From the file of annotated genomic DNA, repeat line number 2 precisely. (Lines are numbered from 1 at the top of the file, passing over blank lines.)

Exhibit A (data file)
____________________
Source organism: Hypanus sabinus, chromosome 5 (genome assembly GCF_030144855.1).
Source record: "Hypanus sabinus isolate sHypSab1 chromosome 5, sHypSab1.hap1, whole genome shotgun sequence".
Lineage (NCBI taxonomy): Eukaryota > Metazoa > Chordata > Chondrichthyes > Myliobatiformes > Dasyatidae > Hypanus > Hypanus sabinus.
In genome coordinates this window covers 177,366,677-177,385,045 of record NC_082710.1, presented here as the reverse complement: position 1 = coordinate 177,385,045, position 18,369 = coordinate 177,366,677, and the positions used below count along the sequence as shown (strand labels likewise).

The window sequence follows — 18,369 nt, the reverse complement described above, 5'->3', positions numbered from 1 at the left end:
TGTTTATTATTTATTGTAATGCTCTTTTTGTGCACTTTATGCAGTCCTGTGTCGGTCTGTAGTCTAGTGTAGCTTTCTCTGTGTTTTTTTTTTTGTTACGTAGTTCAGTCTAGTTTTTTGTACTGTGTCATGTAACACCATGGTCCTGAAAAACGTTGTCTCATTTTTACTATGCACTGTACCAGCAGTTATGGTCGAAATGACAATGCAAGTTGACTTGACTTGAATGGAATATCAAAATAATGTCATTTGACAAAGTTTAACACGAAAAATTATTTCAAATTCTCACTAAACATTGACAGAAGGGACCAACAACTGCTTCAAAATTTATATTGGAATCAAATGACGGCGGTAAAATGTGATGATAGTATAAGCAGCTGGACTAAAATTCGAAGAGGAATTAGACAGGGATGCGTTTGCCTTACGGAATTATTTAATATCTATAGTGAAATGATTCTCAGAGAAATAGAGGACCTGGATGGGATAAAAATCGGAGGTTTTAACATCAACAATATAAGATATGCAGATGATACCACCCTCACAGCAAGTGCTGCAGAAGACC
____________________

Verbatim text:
Source record: "Hypanus sabinus isolate sHypSab1 chromosome 5, sHypSab1.hap1, whole genome shotgun sequence".